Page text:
“The Internet”


This is (supposedly) self-referential humour about how people waste so much of their attention on the Internet.  But there’s something in it that bothers me still.

“The Internet: A Warning From History”

We can consider two dystopian views of the future: Orwell’s and Huxley’s.  Orwell’s vision of an authoritarian, surveillance state is one that is all too familiar to us, one we guard against.  Huxley, on the other hand, spoke of of the cult of consumption, and of stupefying ourselves with meaningless, mindless entertainment, and is one that we appear to embrace.

If I consider Mozilla: we’re very concerned with the former, with a user’s privacy, with the limits of what statutory power exists over the individual’s data.  But we pay little attention to the effects of the Internet on the individual.  Is this because we believe they are well served by the individual’s own choices and the free market?  That it is not our role?  That we have no competence here?  We might describe this as a philosophical divide between the libertarian and the paternalist.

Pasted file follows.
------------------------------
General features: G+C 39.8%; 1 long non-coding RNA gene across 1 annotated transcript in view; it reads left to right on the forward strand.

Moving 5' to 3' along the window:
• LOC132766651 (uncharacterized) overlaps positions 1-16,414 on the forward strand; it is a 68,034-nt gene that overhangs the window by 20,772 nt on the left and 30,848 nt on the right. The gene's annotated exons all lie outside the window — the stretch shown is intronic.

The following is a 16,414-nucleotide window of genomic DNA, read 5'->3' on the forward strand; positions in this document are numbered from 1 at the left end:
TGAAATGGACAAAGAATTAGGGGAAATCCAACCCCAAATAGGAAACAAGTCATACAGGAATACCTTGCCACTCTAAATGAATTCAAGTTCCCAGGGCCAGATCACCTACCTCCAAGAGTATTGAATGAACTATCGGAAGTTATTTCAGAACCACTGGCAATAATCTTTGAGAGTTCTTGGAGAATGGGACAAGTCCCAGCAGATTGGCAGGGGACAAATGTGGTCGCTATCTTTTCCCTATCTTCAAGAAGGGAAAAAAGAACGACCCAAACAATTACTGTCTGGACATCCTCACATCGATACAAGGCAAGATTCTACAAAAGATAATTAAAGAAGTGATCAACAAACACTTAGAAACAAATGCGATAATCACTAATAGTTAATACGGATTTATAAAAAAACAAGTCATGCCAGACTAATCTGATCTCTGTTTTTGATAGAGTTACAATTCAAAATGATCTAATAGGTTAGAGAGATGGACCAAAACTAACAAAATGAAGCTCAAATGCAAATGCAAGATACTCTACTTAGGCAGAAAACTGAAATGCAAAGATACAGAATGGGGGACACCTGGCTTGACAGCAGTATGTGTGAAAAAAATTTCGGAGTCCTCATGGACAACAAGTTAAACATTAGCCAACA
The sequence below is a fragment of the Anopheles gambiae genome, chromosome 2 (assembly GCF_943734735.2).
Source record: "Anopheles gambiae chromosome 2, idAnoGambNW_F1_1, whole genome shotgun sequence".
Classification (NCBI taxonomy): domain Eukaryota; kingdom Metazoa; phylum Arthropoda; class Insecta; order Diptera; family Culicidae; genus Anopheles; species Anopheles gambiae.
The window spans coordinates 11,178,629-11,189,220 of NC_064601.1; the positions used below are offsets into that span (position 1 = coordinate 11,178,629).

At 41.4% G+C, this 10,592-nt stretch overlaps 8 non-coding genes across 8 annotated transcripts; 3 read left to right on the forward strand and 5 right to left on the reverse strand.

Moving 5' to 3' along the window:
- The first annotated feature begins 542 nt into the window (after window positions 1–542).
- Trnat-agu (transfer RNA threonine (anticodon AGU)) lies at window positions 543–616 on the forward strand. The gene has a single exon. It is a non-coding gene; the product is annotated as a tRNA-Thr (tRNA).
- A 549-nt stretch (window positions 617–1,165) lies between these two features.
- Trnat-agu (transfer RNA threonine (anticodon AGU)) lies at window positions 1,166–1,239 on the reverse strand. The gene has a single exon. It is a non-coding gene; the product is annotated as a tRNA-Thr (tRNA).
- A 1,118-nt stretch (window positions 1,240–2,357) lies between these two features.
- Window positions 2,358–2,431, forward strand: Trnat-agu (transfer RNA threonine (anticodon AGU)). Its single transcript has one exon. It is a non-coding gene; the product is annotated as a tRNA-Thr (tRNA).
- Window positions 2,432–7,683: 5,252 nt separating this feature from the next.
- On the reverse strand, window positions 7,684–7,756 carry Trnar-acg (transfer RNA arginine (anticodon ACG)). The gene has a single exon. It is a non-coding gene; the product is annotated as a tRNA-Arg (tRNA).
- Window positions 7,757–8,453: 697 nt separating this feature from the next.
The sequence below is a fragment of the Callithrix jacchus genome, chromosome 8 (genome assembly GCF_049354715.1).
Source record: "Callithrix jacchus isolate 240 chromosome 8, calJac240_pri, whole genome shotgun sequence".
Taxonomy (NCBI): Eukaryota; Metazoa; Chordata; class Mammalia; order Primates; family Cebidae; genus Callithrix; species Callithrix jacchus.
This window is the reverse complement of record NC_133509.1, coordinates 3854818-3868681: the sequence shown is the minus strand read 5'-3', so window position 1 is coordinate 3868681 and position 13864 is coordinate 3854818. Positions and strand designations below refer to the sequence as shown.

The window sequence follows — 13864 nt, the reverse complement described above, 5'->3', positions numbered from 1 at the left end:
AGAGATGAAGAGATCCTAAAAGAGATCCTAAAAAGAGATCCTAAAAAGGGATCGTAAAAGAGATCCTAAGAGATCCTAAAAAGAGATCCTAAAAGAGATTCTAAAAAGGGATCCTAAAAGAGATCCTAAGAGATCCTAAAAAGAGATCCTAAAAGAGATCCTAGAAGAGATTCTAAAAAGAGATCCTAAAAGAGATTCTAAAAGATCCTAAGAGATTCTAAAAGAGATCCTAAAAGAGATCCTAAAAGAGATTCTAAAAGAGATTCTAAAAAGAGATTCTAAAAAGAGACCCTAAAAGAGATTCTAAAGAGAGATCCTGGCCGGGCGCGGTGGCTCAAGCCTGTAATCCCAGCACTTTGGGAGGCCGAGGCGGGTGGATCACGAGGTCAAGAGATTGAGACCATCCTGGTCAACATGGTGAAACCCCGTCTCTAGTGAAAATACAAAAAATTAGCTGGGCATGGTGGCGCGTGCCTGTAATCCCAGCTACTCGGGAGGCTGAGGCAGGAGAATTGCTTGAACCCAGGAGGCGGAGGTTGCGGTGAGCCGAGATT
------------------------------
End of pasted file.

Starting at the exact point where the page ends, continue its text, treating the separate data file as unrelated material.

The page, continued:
I’m not advocating that Mozilla should aim to make this central to our mission.  I don’t see how we could.  But I do wish that there was more quantified data and a public discourse on our mental health.  Looking at the Internet, I’d have to conclude that the only health issue that matters is a preoccupation with the swift and effortless acquisition of well-defined abdominal muscles.  At least, that’s what the invisible hand shows me.

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2 Comments

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2 responses to ““The Internet”

  1. I very much agree. I am concerned about this, too. I think that Mozilla’s opposition to DRM in the W3C standards is related to it, and whether Mozilla means it or not, I support it. I wrote about it a few months ago.

  2. I recently (last year) re-read Brave New World and agree we could do more.

    Mozilla’s Webmaker program is a great effort to help change our consumption-driven world, but why isn’t it integrated into Firefox somehow? We do seem to work harder to add consumption features to our products (e.g., social api for Firefox) than production features.

    Social media can (really should) be equal parts mass-production and mass-consumption. I’d like to see us work on that somehow.

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